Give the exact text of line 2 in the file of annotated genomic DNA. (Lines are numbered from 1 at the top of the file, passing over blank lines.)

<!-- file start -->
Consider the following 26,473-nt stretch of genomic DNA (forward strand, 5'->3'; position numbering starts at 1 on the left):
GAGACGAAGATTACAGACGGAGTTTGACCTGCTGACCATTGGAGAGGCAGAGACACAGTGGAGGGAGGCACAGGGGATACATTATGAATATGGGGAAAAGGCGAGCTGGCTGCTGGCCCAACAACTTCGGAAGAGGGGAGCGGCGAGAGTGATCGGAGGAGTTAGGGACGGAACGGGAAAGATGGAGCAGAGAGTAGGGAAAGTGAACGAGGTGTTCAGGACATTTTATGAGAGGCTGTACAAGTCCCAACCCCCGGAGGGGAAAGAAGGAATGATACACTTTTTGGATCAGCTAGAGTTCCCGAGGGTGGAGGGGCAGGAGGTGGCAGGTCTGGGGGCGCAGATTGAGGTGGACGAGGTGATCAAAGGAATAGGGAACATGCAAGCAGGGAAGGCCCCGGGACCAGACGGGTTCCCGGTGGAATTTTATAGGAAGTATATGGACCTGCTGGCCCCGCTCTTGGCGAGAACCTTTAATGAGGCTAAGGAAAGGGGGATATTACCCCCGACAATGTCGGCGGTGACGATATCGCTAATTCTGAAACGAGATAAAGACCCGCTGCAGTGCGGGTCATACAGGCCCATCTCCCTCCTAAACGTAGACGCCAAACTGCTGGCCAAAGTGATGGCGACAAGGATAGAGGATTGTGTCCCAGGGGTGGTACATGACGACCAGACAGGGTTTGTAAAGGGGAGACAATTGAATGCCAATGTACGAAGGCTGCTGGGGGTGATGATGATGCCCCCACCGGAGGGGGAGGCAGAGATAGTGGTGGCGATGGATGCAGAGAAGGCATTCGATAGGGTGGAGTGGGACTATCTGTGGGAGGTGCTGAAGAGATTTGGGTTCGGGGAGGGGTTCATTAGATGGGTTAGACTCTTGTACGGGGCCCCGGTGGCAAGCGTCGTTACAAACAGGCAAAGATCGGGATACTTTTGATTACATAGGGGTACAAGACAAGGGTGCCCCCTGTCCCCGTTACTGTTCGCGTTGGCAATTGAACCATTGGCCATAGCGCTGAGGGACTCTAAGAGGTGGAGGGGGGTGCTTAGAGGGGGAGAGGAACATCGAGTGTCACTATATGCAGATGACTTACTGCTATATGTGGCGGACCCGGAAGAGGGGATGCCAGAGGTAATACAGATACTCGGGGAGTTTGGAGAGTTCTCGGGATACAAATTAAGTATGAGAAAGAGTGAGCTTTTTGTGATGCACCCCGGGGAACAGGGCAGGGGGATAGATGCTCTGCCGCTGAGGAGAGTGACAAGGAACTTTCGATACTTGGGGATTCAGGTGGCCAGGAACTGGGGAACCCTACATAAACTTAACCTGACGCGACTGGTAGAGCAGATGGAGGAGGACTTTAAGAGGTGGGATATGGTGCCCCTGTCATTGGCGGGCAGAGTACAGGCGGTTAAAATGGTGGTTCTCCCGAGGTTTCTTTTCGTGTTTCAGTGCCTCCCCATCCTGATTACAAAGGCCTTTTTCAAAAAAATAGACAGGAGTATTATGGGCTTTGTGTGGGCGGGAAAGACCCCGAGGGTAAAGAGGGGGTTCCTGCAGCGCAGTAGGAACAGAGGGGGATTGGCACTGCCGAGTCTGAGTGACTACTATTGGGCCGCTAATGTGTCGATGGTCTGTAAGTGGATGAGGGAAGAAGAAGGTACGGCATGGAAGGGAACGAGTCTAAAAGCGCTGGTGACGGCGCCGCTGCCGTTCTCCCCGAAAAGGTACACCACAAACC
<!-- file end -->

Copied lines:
GAGACGAAGATTACAGACGGAGTTTGACCTGCTGACCATTGGAGAGGCAGAGACACAGTGGAGGGAGGCACAGGGGATACATTATGAATATGGGGAAAAGGCGAGCTGGCTGCTGGCCCAACAACTTCGGAAGAGGGGAGCGGCGAGAGTGATCGGAGGAGTTAGGGACGGAACGGGAAAGATGGAGCAGAGAGTAGGGAAAGTGAACGAGGTGTTCAGGACATTTTATGAGAGGCTGTACAAGTCCCAACCCCCGGAGGGGAAAGAAGGAATGATACACTTTTTGGATCAGCTAGAGTTCCCGAGGGTGGAGGGGCAGGAGGTGGCAGGTCTGGGGGCGCAGATTGAGGTGGACGAGGTGATCAAAGGAATAGGGAACATGCAAGCAGGGAAGGCCCCGGGACCAGACGGGTTCCCGGTGGAATTTTATAGGAAGTATATGGACCTGCTGGCCCCGCTCTTGGCGAGAACCTTTAATGAGGCTAAGGAAAGGGGGATATTACCCCCGACAATGTCGGCGGTGACGATATCGCTAATTCTGAAACGAGATAAAGACCCGCTGCAGTGCGGGTCATACAGGCCCATCTCCCTCCTAAACGTAGACGCCAAACTGCTGGCCAAAGTGATGGCGACAAGGATAGAGGATTGTGTCCCAGGGGTGGTACATGACGACCAGACAGGGTTTGTAAAGGGGAGACAATTGAATGCCAATGTACGAAGGCTGCTGGGGGTGATGATGATGCCCCCACCGGAGGGGGAGGCAGAGATAGTGGTGGCGATGGATGCAGAGAAGGCATTCGATAGGGTGGAGTGGGACTATCTGTGGGAGGTGCTGAAGAGATTTGGGTTCGGGGAGGGGTTCATTAGATGGGTTAGACTCTTGTACGGGGCCCCGGTGGCAAGCGTCGTTACAAACAGGCAAAGATCGGGATACTTTTGATTACATAGGGGTACAAGACAAGGGTGCCCCCTGTCCCCGTTACTGTTCGCGTTGGCAATTGAACCATTGGCCATAGCGCTGAGGGACTCTAAGAGGTGGAGGGGGGTGCTTAGAGGGGGAGAGGAACATCGAGTGTCACTATATGCAGATGACTTACTGCTATATGTGGCGGACCCGGAAGAGGGGATGCCAGAGGTAATACAGATACTCGGGGAGTTTGGAGAGTTCTCGGGATACAAATTAAGTATGAGAAAGAGTGAGCTTTTTGTGATGCACCCCGGGGAACAGGGCAGGGGGATAGATGCTCTGCCGCTGAGGAGAGTGACAAGGAACTTTCGATACTTGGGGATTCAGGTGGCCAGGAACTGGGGAACCCTACATAAACTTAACCTGACGCGACTGGTAGAGCAGATGGAGGAGGACTTTAAGAGGTGGGATATGGTGCCCCTGTCATTGGCGGGCAGAGTACAGGCGGTTAAAATGGTGGTTCTCCCGAGGTTTCTTTTCGTGTTTCAGTGCCTCCCCATCCTGATTACAAAGGCCTTTTTCAAAAAAATAGACAGGAGTATTATGGGCTTTGTGTGGGCGGGAAAGACCCCGAGGGTAAAGAGGGGGTTCCTGCAGCGCAGTAGGAACAGAGGGGGATTGGCACTGCCGAGTCTGAGTGACTACTATTGGGCCGCTAATGTGTCGATGGTCTGTAAGTGGATGAGGGAAGAAGAAGGTACGGCATGGAAGGGAACGAGTCTAAAAGCGCTGGTGACGGCGCCGCTGCCGTTCTCCCCGAAAAGGTACACCACAAACC